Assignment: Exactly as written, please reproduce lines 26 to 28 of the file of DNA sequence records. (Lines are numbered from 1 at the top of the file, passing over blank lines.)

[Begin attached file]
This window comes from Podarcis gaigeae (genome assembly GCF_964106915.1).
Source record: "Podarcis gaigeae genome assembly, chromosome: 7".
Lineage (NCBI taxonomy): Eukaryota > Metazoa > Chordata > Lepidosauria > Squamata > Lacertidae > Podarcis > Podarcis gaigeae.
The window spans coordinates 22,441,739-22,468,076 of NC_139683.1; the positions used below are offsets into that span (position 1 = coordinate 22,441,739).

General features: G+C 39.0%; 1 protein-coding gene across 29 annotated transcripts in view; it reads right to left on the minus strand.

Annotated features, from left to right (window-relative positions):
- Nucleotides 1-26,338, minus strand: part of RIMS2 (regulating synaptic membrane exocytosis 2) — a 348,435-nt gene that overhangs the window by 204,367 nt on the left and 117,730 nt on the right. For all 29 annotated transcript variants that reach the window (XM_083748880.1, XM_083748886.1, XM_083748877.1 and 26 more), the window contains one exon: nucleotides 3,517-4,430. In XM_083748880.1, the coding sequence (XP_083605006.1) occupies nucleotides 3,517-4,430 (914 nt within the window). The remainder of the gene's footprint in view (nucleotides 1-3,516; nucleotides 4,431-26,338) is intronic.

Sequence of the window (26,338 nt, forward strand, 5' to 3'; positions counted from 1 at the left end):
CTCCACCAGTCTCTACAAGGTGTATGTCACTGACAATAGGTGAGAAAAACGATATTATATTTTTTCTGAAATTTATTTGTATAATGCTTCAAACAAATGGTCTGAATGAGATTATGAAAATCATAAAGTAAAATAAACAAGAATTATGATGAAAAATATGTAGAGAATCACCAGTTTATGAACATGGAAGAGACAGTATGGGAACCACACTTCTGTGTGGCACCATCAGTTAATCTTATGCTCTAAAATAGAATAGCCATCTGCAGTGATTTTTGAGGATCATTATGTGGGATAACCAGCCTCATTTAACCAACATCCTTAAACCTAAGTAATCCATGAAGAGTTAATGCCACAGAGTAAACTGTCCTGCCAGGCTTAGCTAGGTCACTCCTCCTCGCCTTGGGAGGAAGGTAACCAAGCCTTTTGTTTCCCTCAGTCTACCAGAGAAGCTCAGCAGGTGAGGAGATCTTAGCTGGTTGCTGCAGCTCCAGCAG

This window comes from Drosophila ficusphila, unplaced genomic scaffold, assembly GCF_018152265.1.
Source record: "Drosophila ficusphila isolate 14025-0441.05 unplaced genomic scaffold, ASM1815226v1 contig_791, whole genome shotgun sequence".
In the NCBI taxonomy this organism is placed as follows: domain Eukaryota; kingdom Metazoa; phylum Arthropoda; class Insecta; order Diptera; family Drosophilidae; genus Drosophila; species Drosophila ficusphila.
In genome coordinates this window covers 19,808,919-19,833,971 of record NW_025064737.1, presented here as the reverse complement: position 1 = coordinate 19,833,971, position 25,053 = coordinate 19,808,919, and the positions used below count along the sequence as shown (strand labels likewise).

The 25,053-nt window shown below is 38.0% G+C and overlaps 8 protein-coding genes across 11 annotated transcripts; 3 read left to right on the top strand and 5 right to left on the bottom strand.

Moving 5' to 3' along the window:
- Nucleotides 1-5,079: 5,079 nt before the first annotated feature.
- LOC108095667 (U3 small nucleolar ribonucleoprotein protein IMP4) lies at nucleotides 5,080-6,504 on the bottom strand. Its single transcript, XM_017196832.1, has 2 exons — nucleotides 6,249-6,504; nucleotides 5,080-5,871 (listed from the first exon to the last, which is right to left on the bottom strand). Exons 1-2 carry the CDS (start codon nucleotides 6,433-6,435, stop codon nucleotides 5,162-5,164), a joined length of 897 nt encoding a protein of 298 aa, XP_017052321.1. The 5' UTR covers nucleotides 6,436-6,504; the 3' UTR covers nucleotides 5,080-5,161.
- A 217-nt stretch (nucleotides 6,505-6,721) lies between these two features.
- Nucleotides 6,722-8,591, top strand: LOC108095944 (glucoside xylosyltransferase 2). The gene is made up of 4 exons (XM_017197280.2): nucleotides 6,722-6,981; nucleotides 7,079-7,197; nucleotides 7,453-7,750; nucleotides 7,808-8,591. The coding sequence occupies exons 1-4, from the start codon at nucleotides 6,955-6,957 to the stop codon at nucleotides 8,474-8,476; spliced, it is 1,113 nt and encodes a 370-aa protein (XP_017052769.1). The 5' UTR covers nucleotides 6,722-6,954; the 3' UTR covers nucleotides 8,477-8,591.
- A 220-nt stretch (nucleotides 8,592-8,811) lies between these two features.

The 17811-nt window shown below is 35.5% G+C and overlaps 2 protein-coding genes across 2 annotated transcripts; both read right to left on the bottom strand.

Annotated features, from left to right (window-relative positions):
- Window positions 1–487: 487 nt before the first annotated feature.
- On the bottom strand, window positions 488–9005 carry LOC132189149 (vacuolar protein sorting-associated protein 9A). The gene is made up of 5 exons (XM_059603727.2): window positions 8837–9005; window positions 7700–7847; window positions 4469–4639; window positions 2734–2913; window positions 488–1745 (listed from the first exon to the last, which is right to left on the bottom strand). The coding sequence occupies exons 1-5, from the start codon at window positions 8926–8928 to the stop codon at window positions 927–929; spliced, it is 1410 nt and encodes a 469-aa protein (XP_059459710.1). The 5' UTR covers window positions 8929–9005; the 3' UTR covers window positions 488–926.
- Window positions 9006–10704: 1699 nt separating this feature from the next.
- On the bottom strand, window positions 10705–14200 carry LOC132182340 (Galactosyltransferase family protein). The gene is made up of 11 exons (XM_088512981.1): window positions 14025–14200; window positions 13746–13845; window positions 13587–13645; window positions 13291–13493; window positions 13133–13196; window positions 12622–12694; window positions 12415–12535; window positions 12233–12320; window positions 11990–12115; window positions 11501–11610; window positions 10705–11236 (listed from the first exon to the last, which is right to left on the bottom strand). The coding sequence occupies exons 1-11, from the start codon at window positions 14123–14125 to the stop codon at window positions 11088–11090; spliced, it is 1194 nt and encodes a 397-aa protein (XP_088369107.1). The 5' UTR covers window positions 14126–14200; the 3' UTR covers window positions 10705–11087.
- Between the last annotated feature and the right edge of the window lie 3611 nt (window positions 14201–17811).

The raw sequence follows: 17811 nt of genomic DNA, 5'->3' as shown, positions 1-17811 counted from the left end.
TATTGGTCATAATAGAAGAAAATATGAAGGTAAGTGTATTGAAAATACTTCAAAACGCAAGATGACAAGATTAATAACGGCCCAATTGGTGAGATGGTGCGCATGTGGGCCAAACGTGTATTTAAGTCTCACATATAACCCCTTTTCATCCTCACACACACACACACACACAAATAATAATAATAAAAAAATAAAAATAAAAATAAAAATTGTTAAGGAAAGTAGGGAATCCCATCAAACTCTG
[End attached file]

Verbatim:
- On the bottom strand, window positions 10705–14200 carry LOC132182340 (Galactosyltransferase family protein). The gene is made up of 11 exons (XM_088512981.1): window positions 14025–14200; window positions 13746–13845; window positions 13587–13645; window positions 13291–13493; window positions 13133–13196; window positions 12622–12694; window positions 12415–12535; window positions 12233–12320; window positions 11990–12115; window positions 11501–11610; window positions 10705–11236 (listed from the first exon to the last, which is right to left on the bottom strand). The coding sequence occupies exons 1-11, from the start codon at window positions 14123–14125 to the stop codon at window positions 11088–11090; spliced, it is 1194 nt and encodes a 397-aa protein (XP_088369107.1). The 5' UTR covers window positions 14126–14200; the 3' UTR covers window positions 10705–11087.
- Between the last annotated feature and the right edge of the window lie 3611 nt (window positions 14201–17811).

The raw sequence follows: 17811 nt of genomic DNA, 5'->3' as shown, positions 1-17811 counted from the left end.